Johnson and Andray Blatche are the only two Nets to have played in every game this season.
The Nets added that backup shooting guard and inventor of palindromes Jerry Stackhouse will sit tonight with a sore hamstring.
If Stackhouse and Johnson are both out, the Nets are limited to Keith Bogans and MarShon Brooks at the shooting guard spot, plus potential spot minutes from Deron Williams playing off the ball.
Some Nets news & notes from around the web:... MORE →
Asked if he has to revaluate who he hangs out with, Blatche said “No. Like I said, no. I’m telling you, y’all will hear the truth sooner or later. It’s just…a situation somebody would say. But trust me, no. when the time comes and I can talk about it, then everybody will realize that it’s not what you think.’’
Got a thought-provoking note from a friend who is a brilliant attorney and passionate Nets fan, though he is not a criminal defense lawyer. About the Andray Blatche situation he wrote:
We obviously don't know nearly enough to render ethical or legal judgment -- what was his relationship to the other guys? what did he know about what they were up to and whether in fact the victim was drugged? (assuming she was a victim, which I am inclined to ).
But we (and they) don't know nearly enough to absolve him either. Under anything but the best case scenario, what he did was ethically repugnant, and he could well be in legal jeopardy too, whether or not he was one of the assailants.
There's no legal duty to prevent (or report) crime, and it's not against the law to have a crime committed in one's hotel room, but people who knowingly provide the means for crimes to be committed (drugs, hotel rooms, cameras) can surely be prosecuted as accessories -- or at least threatened with prosecution and made to testify against the (even more) bad guys.
It doesn't surprise me that they didn't arrest him on the spot -- they knew for sure he wasn't the assailant and they know where to find him if they need him; but I think the case (and the fall-out from incident) are far from over.
It's all very sad.
In other words, just because Blatche was absolved of the crime of rape, it doesn't mean he's out of the woods ethically or even legally. As a legal matter, he's innocent until proven guilty, of course, but we dont have enough information yet to know whether he did something wrong.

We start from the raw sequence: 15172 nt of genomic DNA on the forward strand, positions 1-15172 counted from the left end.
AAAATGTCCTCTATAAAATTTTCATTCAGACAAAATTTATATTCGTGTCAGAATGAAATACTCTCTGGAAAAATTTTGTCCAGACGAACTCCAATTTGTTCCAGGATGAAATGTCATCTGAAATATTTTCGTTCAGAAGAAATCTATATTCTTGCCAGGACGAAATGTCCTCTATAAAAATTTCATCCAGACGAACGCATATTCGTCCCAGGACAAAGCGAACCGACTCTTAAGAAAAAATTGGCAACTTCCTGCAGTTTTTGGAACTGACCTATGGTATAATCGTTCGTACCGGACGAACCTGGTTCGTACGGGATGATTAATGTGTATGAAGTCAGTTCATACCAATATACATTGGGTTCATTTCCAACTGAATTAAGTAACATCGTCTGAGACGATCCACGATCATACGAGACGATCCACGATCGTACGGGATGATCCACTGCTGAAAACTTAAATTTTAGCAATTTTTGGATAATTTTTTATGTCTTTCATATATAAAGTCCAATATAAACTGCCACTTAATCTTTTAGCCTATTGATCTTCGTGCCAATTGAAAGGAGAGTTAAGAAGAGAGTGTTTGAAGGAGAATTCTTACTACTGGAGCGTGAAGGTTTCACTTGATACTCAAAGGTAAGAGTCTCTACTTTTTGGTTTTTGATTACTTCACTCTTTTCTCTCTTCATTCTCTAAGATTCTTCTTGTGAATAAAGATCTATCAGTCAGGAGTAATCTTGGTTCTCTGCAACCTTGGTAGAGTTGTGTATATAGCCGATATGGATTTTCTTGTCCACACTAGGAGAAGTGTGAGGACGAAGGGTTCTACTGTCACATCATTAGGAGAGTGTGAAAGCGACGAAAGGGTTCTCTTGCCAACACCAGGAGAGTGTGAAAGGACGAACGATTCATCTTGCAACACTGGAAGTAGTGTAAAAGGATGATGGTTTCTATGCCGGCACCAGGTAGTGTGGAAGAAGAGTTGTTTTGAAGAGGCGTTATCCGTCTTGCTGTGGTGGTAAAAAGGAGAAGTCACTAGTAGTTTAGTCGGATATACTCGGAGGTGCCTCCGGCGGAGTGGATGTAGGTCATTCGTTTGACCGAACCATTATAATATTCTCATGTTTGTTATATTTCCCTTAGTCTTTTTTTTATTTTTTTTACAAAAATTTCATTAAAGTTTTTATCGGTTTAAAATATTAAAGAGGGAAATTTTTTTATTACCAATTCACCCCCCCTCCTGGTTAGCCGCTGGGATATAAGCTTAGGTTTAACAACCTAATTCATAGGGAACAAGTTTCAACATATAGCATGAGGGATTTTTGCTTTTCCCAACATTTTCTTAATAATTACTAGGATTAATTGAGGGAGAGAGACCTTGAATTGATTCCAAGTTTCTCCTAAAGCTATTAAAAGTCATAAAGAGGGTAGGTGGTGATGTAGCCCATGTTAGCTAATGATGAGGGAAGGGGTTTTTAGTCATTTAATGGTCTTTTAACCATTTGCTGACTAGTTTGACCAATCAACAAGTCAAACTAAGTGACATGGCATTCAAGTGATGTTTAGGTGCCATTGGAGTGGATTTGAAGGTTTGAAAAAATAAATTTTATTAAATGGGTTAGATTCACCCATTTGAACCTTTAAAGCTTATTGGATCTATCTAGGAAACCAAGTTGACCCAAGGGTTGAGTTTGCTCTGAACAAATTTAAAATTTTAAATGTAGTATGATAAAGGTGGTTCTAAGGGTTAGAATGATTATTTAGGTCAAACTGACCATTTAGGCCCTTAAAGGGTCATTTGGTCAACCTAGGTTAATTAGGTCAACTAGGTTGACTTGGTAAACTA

Philadelphia Police will no longer release public details regarding an alleged rape that occurred in Andray Blatche's Four Seasons Hotel suite at 4 A.M. Monday night before the Brooklyn Nets' game against the Philadelphia 76ers, the department told the New York Daily News in an e-mail.
From the Daily News:
"The Philadelphia Police Department will not release any detailed information regarding the investigation, nor will we release names of any person or person(s) potentially involved (victims, suspects, witness, etc). The information given yesterday was very preliminary and early in this investigation," the email said.
Ramsey had told the New York Times that Blatche had been present in the hotel suite when the alleged rape occurred, but that he did not commit the assault. Ramsey also questioned the credibility of the alleged victim, saying she was "so drunk...she is not going to be a good witness."
Lt. John Stanford, a Philadelphia police spokesman, said the department was not backtracking from Ramsey's comments.
"Commissioner Ramsey said it is in the beginning stages of the investigation," Stanford said. "Some people may have possibly misinterpreted his words."
Philadelphia's ABC affiliate also reported that samples of a date-rape drug were found in the hotel suite rented by Blatche, and that police found compromising photos of the alleged victim in Blatche's cell phone.
Ramsey, however, seemed to absolve Blatche of any wrongdoing. "From all accounts, (Blatche) was not personally in any kind of assault or anything like that," Ramsey told the Times. "He was there but not involved."
According to reports from ABC and CBS Philadelphia, date rape drugs were found in Blatche's suite, as well as compromising pictures of the alleged victim on Blatche's cell phone.
Tornike Shengelia only gets garbage-time minutes on this talent-laden Brooklyn Nets roster, but has a lot of fun when he does, including this athletic offensive rebound and touch-pass to Andray Blatche for a dunk. Watch: